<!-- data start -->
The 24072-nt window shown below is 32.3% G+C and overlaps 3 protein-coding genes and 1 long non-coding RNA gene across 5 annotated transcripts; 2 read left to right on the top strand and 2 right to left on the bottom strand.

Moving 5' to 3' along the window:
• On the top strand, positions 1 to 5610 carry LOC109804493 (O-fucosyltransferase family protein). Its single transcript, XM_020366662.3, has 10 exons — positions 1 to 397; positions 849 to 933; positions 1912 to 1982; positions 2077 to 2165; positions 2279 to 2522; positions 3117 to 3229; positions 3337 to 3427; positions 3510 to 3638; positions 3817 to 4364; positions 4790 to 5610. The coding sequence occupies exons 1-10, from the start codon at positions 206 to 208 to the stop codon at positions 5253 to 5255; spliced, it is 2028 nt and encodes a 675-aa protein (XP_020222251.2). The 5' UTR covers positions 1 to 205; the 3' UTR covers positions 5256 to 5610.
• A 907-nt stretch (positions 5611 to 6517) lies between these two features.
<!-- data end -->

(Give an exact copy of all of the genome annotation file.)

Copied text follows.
The 24072-nt window shown below is 32.3% G+C and overlaps 3 protein-coding genes and 1 long non-coding RNA gene across 5 annotated transcripts; 2 read left to right on the top strand and 2 right to left on the bottom strand.

Moving 5' to 3' along the window:
• On the top strand, positions 1 to 5610 carry LOC109804493 (O-fucosyltransferase family protein). Its single transcript, XM_020366662.3, has 10 exons — positions 1 to 397; positions 849 to 933; positions 1912 to 1982; positions 2077 to 2165; positions 2279 to 2522; positions 3117 to 3229; positions 3337 to 3427; positions 3510 to 3638; positions 3817 to 4364; positions 4790 to 5610. The coding sequence occupies exons 1-10, from the start codon at positions 206 to 208 to the stop codon at positions 5253 to 5255; spliced, it is 2028 nt and encodes a 675-aa protein (XP_020222251.2). The 5' UTR covers positions 1 to 205; the 3' UTR covers positions 5256 to 5610.
• A 907-nt stretch (positions 5611 to 6517) lies between these two features.